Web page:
PROVIDENCE, R.I. – A woman in Rhode Island who never served in the military engaged in an elaborate case of stolen valor fraud by lying about being an injured Marine Corps veteran who was diagnosed with cancer. The crime went on for years before it was discovered. The perpetrator, Sarah Jane Cavanaugh, pleaded guilty August 9, 2022, to four counts of wire fraud, aggravated identity theft, forged military discharge certificate, and fraudulent use of military medals. She was sentenced Tuesday to nearly six years in prison and ordered to pay full restitution for her crimes.
During the ongoing stolen valor hoax, which lasted more than five years, Cavanaugh, 32, masqueraded as a Purple Heart and Bronze Star-decorated U.S. Marine who claimed to have been wounded by an IED in Iraq and to have developed service-related cancer. The grifter’s daily crimes allowed her to collect more than $250,000 in charitable contributions and veteran benefits, the New York Post reported.
“Today’s sentencing sends a strong message to those who would represent themselves as something they’re not in order to profit from the kindness and respect shown to our nation’s deserving veterans,” Special Agent in Charge Christopher Algieri of the Department of Veterans Affairs Office of Inspector General’s Northeast Field Office said in a statement.
The U.S. Attorney’s Office for the District of Rhode Island provided the following details:
Court documents detail Ms. Cavanaugh’s “repugnant” criminal activity: falsely purporting to be a combat-injured veteran allowed her to gain introduction to, and acceptance by, friends, charities, businesses, and organizations whom she then exploited and/or defrauded. Nine veterans’ charities combined to fund Cavanaugh’s travel to retreats, in-home care, gym memberships, physical therapy, paying electric bills, and provided donated gift cards for use in obtaining groceries and other essentials. Cavanaugh also used false documentation to fraudulently obtain months of paid leave from two federal employee benefit programs based on her cancer claims.
Even more brazenly, Cavanaugh exploited her purported experiences to assume leadership roles in the veteran community, including as commander of a VFW Post in North Kingstown, RI; gave public speeches while dressed in full U.S. Marine uniform, complete with a Purple Heart and Bronze Star that she purchased on the internet; and secured a spot in an arts program at the University of Southern California, a program she described to a U.S. Army veteran she met through the Wounded Warrior Program who was later accepted into the program. In a letter to the court, the Army veteran faulted Cavanaugh for taking “a spot [in the program] from another veteran who could have participated in the program and, ultimately, may not have committed suicide.”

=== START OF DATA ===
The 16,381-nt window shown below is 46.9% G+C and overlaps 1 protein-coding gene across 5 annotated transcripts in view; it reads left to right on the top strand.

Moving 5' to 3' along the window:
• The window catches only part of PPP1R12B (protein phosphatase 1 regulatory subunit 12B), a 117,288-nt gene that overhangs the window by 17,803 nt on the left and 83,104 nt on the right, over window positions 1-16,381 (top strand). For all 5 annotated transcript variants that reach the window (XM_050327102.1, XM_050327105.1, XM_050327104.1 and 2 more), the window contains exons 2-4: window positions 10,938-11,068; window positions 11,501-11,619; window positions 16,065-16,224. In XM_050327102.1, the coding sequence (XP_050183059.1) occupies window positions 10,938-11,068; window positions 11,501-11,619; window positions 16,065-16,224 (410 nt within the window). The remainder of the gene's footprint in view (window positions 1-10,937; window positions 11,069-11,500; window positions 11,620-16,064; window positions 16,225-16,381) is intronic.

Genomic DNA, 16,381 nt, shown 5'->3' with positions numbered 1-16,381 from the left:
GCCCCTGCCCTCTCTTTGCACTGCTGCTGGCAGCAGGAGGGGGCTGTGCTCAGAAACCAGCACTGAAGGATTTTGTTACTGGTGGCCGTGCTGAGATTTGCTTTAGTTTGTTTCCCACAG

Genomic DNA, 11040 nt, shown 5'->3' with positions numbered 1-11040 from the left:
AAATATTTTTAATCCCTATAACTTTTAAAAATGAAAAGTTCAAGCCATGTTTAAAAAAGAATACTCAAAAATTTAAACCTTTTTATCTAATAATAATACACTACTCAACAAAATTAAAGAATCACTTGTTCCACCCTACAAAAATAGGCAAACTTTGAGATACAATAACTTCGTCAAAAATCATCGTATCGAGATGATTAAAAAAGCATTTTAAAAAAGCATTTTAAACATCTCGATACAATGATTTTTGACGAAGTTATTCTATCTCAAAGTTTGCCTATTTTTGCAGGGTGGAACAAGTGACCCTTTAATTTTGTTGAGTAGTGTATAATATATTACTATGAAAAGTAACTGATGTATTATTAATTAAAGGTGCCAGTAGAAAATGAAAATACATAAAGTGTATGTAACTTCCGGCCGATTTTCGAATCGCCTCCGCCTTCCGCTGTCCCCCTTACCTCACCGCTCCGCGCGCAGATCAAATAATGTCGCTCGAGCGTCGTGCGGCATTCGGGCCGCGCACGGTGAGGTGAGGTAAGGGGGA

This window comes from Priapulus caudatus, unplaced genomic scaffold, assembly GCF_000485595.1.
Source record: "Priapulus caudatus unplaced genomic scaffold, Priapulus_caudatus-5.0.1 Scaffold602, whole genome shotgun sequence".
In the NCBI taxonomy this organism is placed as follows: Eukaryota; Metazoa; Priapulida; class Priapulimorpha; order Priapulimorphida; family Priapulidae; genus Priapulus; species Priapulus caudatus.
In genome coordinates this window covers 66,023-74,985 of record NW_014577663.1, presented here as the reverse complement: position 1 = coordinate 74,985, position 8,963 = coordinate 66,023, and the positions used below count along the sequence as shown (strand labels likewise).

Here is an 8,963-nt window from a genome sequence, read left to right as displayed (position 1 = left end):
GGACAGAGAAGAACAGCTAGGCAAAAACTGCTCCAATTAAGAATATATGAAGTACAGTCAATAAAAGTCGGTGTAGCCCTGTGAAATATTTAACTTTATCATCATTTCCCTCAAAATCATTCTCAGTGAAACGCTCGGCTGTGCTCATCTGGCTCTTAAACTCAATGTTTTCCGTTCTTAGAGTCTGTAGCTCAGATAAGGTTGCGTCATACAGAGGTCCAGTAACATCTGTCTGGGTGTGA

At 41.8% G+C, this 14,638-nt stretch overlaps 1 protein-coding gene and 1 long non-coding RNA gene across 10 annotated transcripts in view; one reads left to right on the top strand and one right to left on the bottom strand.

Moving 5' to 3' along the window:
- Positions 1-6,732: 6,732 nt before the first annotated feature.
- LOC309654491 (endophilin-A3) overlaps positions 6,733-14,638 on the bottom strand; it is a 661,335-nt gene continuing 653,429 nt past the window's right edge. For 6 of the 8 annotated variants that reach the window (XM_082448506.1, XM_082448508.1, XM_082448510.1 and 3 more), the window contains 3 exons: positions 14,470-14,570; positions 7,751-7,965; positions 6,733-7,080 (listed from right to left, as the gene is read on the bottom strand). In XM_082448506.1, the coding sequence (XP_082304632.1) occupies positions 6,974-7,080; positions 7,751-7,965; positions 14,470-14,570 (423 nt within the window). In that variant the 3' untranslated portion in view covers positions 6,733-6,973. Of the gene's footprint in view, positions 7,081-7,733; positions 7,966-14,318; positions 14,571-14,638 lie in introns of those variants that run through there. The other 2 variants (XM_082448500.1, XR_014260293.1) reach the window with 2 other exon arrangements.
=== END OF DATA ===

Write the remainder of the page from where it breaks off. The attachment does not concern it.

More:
Cavanaugh was named commander of a Veterans of Foreign Wars post in North Kingstown, RI. (VFW Dept. of Rhode Island/Facebook)
In total, nine veterans’ charities dished out money to Cavanaugh, including $207,000 from the Wounded Warriors Project between 2017 and 2021, according to the Department of Veterans Affairs Inspector General’s Office.
She also received $4,700 in charitable gifts while fundraising to help pay for non-existent medical bills caused by the fabricated injury.
Cavanaugh never served in any branch of the U.S. military. (Youtube/Inside Edition)
Suspicion of her false persona did not arise until early 2022. A veteran-based charitable organization called The HunterSeven Foundation conducted a background check into her military service record when she applied for funds. They discovered she was simply a social worker for the Veterans Affairs Medical Center in Providence and had never served in any branch of the U.S. military.
Cavanaugh faced a maximum of 24 years in prison before receiving a nearly six-year sentence for the intricate, ongoing scam.
“Sarah Cavanaugh’s conduct in the course of her scheme is nothing short of appalling,” remarked U.S. Attorney Zachary A. Cunha. “By brazenly laying claim to the honor, service, and sacrifice of real veterans, this defendant preyed on the charity and decency of others for her own shameless financial gain. I am grateful that, with today’s sentence, she has been brought to justice and will face the consequences of her actions.”
“Individuals who falsely represent themselves as decorated veterans of the U.S. Armed Forces degrades the service of the men and women who selflessly serve our country,” said Patrick J. Hegarty, Special Agent in Charge of the Defense Criminal Investigative Service Northeast Field Office, the law enforcement component of the Department of Defense Office of Inspector General. “Profiting from such an egregious scheme is an affront to the U.S. military’s long-standing tradition of honoring and awarding its brave service members. Today’s sentencing demonstrates our commitment to work with our law enforcement partners and the U.S. Attorney’s Office to investigate allegations of stolen valor.”
“Sarah Cavanagh feigned having cancer, and falsely claimed valor where there was none, to gain hundreds of thousands of dollars in benefits and charitable donations. Her actions are an insult to every veteran who has served our country, and today she learned her fate for her criminal conduct,” said Joseph R. Bonavolonta, Special Agent in Charge of the FBI Boston Division. “Make no mistake, the FBI and our law enforcement partners are committed to seeking justice for anyone who lies about serving our country and illegally takes money from federal programs that help veterans who rightfully deserve it.”